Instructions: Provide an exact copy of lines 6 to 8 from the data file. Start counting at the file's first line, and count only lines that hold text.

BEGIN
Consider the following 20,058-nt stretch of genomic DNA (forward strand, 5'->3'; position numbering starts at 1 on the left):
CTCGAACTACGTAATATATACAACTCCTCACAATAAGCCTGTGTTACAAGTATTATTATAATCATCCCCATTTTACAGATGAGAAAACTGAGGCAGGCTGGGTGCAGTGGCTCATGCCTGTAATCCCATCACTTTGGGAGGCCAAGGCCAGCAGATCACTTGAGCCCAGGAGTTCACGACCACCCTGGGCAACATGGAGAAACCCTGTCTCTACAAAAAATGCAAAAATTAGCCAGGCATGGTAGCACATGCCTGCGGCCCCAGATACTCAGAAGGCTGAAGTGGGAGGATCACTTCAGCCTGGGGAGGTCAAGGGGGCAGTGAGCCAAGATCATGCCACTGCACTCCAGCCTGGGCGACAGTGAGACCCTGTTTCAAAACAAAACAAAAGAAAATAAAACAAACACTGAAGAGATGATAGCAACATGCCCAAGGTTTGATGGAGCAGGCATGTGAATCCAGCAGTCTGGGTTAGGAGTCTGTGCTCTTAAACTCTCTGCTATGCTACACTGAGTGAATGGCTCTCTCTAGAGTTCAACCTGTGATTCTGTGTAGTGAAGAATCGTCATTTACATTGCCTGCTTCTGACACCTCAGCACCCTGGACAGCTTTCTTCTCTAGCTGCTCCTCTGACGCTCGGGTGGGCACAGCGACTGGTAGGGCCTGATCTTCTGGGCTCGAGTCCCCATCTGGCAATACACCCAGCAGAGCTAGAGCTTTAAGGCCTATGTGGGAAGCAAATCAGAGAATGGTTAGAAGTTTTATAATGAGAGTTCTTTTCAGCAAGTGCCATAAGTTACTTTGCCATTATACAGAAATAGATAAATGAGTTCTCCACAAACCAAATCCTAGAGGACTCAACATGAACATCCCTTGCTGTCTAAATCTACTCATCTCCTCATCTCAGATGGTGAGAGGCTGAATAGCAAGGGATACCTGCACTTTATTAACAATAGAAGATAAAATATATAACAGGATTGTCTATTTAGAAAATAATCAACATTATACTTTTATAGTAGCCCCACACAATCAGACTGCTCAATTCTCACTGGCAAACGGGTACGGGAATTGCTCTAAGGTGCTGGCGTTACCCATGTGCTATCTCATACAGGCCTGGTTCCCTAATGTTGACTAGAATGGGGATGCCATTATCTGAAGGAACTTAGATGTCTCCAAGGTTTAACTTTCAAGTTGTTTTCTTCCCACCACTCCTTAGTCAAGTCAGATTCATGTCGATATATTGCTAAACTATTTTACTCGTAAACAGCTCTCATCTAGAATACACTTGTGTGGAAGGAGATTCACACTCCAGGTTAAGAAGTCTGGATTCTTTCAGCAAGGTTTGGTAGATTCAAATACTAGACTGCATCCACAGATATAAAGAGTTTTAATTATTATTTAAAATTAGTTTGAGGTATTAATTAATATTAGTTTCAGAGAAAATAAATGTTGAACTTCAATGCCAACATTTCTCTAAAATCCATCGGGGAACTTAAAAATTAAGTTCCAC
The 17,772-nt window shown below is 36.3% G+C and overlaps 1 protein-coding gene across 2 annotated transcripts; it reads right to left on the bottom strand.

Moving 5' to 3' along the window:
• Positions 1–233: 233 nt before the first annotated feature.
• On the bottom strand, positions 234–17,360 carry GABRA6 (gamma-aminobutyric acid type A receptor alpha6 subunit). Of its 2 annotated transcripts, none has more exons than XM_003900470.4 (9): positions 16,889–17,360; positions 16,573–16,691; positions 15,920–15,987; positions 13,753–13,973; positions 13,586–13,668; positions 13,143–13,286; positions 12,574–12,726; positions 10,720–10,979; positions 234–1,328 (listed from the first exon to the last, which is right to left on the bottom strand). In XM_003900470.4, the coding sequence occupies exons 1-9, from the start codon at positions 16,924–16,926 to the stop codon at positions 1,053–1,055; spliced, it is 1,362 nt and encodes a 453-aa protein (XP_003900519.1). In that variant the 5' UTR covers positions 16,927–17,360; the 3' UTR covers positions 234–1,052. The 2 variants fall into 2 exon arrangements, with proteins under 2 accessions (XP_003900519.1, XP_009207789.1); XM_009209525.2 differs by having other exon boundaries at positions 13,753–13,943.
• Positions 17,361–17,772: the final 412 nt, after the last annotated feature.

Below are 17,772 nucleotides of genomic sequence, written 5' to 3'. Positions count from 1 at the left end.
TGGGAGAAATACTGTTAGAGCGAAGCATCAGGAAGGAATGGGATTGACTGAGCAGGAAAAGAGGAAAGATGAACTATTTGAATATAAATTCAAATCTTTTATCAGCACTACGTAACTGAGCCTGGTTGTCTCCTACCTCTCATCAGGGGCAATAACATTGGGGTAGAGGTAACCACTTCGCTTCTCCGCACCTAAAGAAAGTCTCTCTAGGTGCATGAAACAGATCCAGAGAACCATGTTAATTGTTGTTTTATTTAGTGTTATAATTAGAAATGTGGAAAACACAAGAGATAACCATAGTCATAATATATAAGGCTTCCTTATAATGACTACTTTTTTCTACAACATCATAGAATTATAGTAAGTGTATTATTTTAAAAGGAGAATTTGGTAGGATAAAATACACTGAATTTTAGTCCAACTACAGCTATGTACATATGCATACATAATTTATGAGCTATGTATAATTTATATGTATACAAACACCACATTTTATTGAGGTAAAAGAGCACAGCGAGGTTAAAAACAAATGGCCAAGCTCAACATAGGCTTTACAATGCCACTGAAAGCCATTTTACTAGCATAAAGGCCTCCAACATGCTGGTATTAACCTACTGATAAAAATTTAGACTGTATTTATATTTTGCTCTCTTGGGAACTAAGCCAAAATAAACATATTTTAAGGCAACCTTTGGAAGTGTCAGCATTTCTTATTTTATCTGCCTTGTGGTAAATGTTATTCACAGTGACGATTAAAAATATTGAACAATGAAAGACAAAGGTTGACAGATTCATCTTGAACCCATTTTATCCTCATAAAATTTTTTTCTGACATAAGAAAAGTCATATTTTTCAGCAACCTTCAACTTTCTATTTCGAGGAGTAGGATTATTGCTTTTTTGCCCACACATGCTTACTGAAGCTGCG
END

• On the bottom strand, positions 234–17,360 carry GABRA6 (gamma-aminobutyric acid type A receptor alpha6 subunit). Of its 2 annotated transcripts, none has more exons than XM_003900470.4 (9): positions 16,889–17,360; positions 16,573–16,691; positions 15,920–15,987; positions 13,753–13,973; positions 13,586–13,668; positions 13,143–13,286; positions 12,574–12,726; positions 10,720–10,979; positions 234–1,328 (listed from the first exon to the last, which is right to left on the bottom strand). In XM_003900470.4, the coding sequence occupies exons 1-9, from the start codon at positions 16,924–16,926 to the stop codon at positions 1,053–1,055; spliced, it is 1,362 nt and encodes a 453-aa protein (XP_003900519.1). In that variant the 5' UTR covers positions 16,927–17,360; the 3' UTR covers positions 234–1,052. The 2 variants fall into 2 exon arrangements, with proteins under 2 accessions (XP_003900519.1, XP_009207789.1); XM_009209525.2 differs by having other exon boundaries at positions 13,753–13,943.
• Positions 17,361–17,772: the final 412 nt, after the last annotated feature.

Below are 17,772 nucleotides of genomic sequence, written 5' to 3'. Positions count from 1 at the left end.